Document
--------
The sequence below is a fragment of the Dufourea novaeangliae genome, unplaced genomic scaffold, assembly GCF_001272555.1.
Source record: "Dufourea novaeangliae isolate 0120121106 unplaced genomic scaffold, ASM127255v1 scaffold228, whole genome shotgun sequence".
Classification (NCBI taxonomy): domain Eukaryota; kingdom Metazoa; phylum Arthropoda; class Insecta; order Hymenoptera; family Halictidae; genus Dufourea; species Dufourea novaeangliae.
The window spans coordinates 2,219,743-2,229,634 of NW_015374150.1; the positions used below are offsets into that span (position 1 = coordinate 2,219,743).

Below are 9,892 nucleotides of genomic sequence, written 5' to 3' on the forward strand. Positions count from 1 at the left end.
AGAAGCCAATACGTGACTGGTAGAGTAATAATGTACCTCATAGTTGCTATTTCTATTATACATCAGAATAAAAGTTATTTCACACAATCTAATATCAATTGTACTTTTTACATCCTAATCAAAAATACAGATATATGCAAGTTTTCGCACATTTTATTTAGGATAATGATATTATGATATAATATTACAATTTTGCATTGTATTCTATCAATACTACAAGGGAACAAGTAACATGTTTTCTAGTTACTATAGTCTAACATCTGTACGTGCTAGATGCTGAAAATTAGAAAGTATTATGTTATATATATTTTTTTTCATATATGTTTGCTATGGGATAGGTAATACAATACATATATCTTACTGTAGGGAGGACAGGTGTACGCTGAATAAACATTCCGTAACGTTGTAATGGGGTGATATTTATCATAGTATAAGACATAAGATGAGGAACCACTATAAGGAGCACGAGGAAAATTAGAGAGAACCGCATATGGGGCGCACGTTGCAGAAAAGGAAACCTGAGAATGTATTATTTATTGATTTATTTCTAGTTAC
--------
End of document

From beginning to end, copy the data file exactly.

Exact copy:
The sequence below is a fragment of the Dufourea novaeangliae genome, unplaced genomic scaffold, assembly GCF_001272555.1.
Source record: "Dufourea novaeangliae isolate 0120121106 unplaced genomic scaffold, ASM127255v1 scaffold228, whole genome shotgun sequence".
Classification (NCBI taxonomy): domain Eukaryota; kingdom Metazoa; phylum Arthropoda; class Insecta; order Hymenoptera; family Halictidae; genus Dufourea; species Dufourea novaeangliae.
The window spans coordinates 2,219,743-2,229,634 of NW_015374150.1; the positions used below are offsets into that span (position 1 = coordinate 2,219,743).

Below are 9,892 nucleotides of genomic sequence, written 5' to 3' on the forward strand. Positions count from 1 at the left end.
AGAAGCCAATACGTGACTGGTAGAGTAATAATGTACCTCATAGTTGCTATTTCTATTATACATCAGAATAAAAGTTATTTCACACAATCTAATATCAATTGTACTTTTTACATCCTAATCAAAAATACAGATATATGCAAGTTTTCGCACATTTTATTTAGGATAATGATATTATGATATAATATTACAATTTTGCATTGTATTCTATCAATACTACAAGGGAACAAGTAACATGTTTTCTAGTTACTATAGTCTAACATCTGTACGTGCTAGATGCTGAAAATTAGAAAGTATTATGTTATATATATTTTTTTTCATATATGTTTGCTATGGGATAGGTAATACAATACATATATCTTACTGTAGGGAGGACAGGTGTACGCTGAATAAACATTCCGTAACGTTGTAATGGGGTGATATTTATCATAGTATAAGACATAAGATGAGGAACCACTATAAGGAGCACGAGGAAAATTAGAGAGAACCGCATATGGGGCGCACGTTGCAGAAAAGGAAACCTGAGAATGTATTATTTATTGATTTATTTCTAGTTAC